The Saints, The Super Bowl and “Who Dat?”

Whether it’s “Ya Gotta Believe” for the 1973 New York Mets, “Commitment to Excellence” for the 1963 Oakland Raiders or “Win One for the Gipper” for the 1928 Notre Dame Fighting Irish, sports teams have long been associated with slogans. The Super Bowl champion New Orleans Saints is no exception. But it wasn’t until the Saints won their 
first visit to the Super Bowl, which often brings with it increased sales of sports apparel and memorabilia, that controversy began to rise about who owns the rights to the slogan “Who Dat?”

Seizing on the opportunity, several enterprising entrepreneurs began making and selling T-shirts emblazoned with the “Who Dat?” slogan. Some of these small businesses were served with cease and desist letters from the National Football League and a company called Who Dat, Inc., claiming infringement on the NFL’s and Who Dat, Inc.’s slogan.

Although sometimes mistakenly referred to as “copyrighted” material, slogans (like single words, logos, certain sounds and even some smells and motions) are considered to be trademarks, and as such, ownership in the United States is generally determined by use. Whoever uses a trademark first and continues to do so is usually deemed the rightful owner. One way of enhancing those rights is to acquire federal trademark registration. Aside from allowing the registrant to seek attorney’s fees, federal registration serves as constructive notice to anyone in the United States not to use the mark, unless their use predates that of the registrant.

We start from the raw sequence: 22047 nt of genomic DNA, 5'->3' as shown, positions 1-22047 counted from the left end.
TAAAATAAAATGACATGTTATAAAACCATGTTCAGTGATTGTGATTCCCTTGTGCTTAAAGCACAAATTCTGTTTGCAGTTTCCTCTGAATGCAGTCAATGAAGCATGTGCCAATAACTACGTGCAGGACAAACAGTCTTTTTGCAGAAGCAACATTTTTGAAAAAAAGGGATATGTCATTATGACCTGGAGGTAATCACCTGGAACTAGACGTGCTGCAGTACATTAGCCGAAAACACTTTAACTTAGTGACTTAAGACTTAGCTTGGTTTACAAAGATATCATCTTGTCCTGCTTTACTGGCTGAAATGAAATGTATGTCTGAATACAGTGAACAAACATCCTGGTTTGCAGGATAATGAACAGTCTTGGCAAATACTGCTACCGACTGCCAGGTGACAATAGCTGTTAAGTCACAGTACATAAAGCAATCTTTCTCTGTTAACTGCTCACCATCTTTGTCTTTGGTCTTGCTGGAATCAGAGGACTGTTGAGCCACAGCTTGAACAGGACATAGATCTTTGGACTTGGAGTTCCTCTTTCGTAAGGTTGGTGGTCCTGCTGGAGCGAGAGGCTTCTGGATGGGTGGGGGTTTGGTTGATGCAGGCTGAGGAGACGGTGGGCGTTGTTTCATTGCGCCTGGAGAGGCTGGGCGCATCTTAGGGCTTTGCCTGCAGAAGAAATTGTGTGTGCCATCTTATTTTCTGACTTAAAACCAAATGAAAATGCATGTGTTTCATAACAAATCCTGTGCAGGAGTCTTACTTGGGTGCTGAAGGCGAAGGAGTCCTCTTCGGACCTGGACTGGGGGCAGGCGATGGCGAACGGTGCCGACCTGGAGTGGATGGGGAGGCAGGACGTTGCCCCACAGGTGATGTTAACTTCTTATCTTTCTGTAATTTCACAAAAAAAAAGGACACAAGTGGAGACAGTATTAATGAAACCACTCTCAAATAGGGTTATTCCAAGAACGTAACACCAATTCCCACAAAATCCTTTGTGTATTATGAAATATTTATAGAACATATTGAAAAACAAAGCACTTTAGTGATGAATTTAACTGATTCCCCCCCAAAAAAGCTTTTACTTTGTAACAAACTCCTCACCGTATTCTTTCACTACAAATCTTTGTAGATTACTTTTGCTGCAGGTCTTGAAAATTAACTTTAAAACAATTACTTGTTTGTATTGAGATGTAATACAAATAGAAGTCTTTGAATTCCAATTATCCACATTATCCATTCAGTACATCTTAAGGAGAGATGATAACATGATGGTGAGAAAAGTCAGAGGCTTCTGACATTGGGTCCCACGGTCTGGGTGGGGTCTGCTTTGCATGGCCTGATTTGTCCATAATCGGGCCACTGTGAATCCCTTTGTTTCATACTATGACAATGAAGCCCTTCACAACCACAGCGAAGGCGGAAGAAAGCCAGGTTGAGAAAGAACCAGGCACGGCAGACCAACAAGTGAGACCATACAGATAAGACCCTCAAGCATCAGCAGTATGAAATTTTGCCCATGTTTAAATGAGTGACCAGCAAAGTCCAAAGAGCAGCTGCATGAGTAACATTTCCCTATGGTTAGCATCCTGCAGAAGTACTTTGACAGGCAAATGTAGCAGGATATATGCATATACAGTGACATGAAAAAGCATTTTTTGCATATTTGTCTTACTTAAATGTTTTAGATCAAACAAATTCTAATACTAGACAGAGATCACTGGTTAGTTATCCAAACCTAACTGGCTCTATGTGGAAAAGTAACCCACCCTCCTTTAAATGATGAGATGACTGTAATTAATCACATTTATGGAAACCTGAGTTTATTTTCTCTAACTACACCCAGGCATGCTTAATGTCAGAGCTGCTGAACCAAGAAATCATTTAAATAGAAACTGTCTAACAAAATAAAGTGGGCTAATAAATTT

In 1991, and again in 1993, Who Dat, Inc. filed intent-to-use trademark applications with the U.S. Patent and Trademark Office for a variety of apparel items, to include T-shirts. Although the mark was considered registrable both times, Who Dat, Inc. never filed a Statement of Use, so registration never issued. (In 1992, between these two applications, Who Dat, Inc. obtained a federal registration for “Who Dat?” for soft drinks, but the company let this registration lapse in 1998.)

In 2004, an individual from New York City filed an intent-to-use application for “Who Dat” for clothing. The application was opposed by both the New Orleans Louisiana Saints, LLC and NFL Properties, LLC in 2006, but the opposition was withdrawn in 2008. To date, this applicant has not yet alleged use of the mark nor have the Saints or the NFL filed their own applications for registration.

On January 7, 2010, after the Saints had made the playoffs and with the prospect of greater post-season sales, Who Dat, Inc. filed a third application for clothing, this time claiming a date of first use in commerce of October 26, 1983. This application is still pending, as are several intent-to-use applications for variations of “Who Dat?” filed by other individuals looking to capitalize on Who Dat fever.

After the NFL sent out its cease and desist letters, several prominent Louisiana politicians got involved in the dispute. Senator David Vitter wrote a letter to the Commissioner of the NFL, claiming that the slogan “Who Dat?” dates back some 130 years to minstrel shows and “was adopted by Saints fans in a completely spontaneous way.” Congressman Charlie Melanconlikewise voiced his disapproval of the NFL’s action, and on January 25, 2010, Governor Bobby Jindal proclaimed “Who Dat Nation Week” in Louisiana. So great was the outcry from Saints fans and their elected officials that the NFL eventually backed down. In a letter to Louisiana Attorney General James “Buddy” Caldwell, NFL senior vice president Gary Gertzog, the league confirmed Louisiana’s position that the NFL does not have exclusive rights to either “Who Dat,” “Who Dat Nation,” the French fleur-de-lis symbol or the colors black or gold.

The events of the last several weeks should demonstrate to everyone who’s claimed ownership in the “Who Dat” slogan over the last two decades or longer that waiting to protect one’s rights until a trademark suddenly increases in value is rarely the best strategy.

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